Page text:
Yep – it’s that time of the month again. Another Sweet Adventures Blog Hop has rolled around and this time the theme is ‘Nut’s about Sweets’ hosted by Nic from the fabulously named ‘Dining with a Stud’.
I love, love, love nuts. I eat a handful of raw nuts every afternoon as a tasty, low GI snack. My all time favourite is the Pecan (though I’m no big fan of Pecan Pie) closely followed by Hazelnuts and Cashews. I enjoy nuts in their raw, cooked, savoury and sweet states. Last month I was struggling to create something within my limited pastry making abilities. This month it was a struggle because there are just so many choices on offer. Classic cake? Nutty toffee dessert? Petit Four? In the end, I chose a recipe that I am always drawn too but have never made. Charmaine Solomon’s version of Sri Lankan Love Cake from the cookbook ‘Hot & Spicy’ (ISBN: 0864111673 – out of print). Truth be told, it’s the picture of the chewy, nutty, nicely browned cake that draws me in.
At first glance, the delightfully named Love Cake doesn’t seem intrinsically Ceylonese. Once you start considering Sri Lanka’s colonial history, it becomes clearer how this constant at celebrations such as birthdays and weddings, came to be. Both the Portuguese & the Dutch annexed Sri Lanka as part of their spice trading empire, bringing exotics such as nutmeg to the island from both Indonesia and Zanzibar. When it comes to spices, there is ‘fresh as you can get’ and then there’s ‘fresh from the farm’. When I visited Zanzibar, we went on a Spice Tour. Along the way we saw how various spices including cardamom were cultivated and had the opportunity to try fresh (green) nutmeg and wonder at the fabulous waxy mace covering. In Australia, there isn’t an opportunity to access these type of fresh spices but do try to make sure that your spices haven’t been sitting the cupboard for months (or years).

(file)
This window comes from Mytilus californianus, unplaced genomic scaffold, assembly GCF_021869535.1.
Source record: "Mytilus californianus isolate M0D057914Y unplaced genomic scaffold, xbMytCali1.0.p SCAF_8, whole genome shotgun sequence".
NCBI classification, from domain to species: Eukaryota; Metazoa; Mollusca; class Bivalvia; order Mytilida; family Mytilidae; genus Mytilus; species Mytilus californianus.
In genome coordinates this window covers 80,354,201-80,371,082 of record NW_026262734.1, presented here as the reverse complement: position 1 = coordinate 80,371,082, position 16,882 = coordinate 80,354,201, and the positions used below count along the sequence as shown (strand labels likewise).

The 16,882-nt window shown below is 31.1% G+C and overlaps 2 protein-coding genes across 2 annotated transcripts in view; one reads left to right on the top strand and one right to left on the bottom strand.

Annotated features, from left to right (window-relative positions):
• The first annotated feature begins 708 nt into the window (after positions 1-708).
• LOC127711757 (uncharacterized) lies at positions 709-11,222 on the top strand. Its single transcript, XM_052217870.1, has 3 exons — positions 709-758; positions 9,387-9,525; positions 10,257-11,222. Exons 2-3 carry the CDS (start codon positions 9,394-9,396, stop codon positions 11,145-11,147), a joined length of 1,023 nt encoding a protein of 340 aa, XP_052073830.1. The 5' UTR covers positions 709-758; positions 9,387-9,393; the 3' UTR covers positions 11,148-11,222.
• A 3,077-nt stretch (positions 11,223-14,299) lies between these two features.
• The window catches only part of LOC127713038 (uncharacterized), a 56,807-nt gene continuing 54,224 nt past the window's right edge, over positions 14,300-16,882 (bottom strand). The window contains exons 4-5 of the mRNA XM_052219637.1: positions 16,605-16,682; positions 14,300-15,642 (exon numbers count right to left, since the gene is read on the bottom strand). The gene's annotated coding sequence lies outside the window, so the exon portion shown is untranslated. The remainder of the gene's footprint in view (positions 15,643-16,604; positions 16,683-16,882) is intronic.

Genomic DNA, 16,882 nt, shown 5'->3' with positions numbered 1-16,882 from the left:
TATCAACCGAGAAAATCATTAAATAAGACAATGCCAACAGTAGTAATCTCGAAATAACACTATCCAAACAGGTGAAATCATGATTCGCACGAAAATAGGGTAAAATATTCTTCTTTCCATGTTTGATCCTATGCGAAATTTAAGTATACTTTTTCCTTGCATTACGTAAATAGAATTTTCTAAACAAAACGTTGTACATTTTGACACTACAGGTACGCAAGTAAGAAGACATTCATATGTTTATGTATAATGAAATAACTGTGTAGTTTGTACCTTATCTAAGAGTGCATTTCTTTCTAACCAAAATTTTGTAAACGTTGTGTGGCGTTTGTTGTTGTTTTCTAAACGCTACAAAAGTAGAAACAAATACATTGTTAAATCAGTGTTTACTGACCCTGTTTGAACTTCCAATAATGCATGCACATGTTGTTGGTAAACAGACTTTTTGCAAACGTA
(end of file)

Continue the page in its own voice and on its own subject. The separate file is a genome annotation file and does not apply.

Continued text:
Other flavours such as the rosewater can traced as far back as 700 AD when the Moors invaded Portugal and Spain, bringing their taste for floral flavourings. It is suggested that Love Cake may have been baked for Portuguese sailors who were setting out on long sea voyages as a reminder of family back home. Certainly the spices in the cake would improve the keeping quality. The use of ground cashews is likely to have arisen from the Dutch love of almond meal in their sweets. When no almonds were available, they simply substituted another nut, the cashew.
This cake is very sweet, sticky, chewy and oh so delicious. A small piece of this cake goes a long way. At Sri Lankan festivities, it is cut into small squares and wrapped to take home in a similar fashion to wedding cake. It goes perfectly with a cup of good quality Sri Lankan tea and freezes well if you want to store half for another time.
- 6 large eggs
- 1 1/2 cups caster sugar
- 150g unsalted butter, softened
- 250g raw cashews
- 250g fine semolina
- 2 tbsp honey
- 2 tbsp rosewater or 1/2 tspn rose essence
- zest of 1 lime or lemon, finely grated
- 1 tspn nutmeg, freshly grated
- 1 tspn cardamon, freshly ground
- Line a shallow 25 x 30cm shallow cake tin/tray with foil and then a layer of baking paper. Preheat oven to 150c.
- Beat eggs and sugar with an electric mixer on high for 10 minutes or until mixture is thick, creamy and light
- Add butter and mix until combined and creamy
- Chop cashews in a food processor until coarsely chopped. You are looking for cashew rubble rather than cashew meal consistency.
- Stir into eggs mix along with semolina, honey, rose flavouring, zest, nutmeg and cardamon. Combine.
- Turn mixture into cake tin and place in oven for 1 hour or until golden brown on top.
- If cake starts to brown too quickly (and it probably will because of the high sugar content), cover lightly with a piece of foil with cooking spray on it.
- Do not be tempted to over cook this cake. It’s a chewy style cake so a cake tester will not come out clean from it. It may need another few minutes if your oven is slow but it will continue to firm up as it cools.
- Allow to cool in tin. Slice in tin also.
Mkes 1 cake
- Charmaine’s original recipe called for 2 cups of sugar but I could tell that would be far too sweet as soon as I measured it out so I only added 1 1/2 cups.
- Ditto the honey which was originally 1/4 cup but that also seemed too much.
- Though not necessarily traditional, ground or crystallised ginger would be a good addition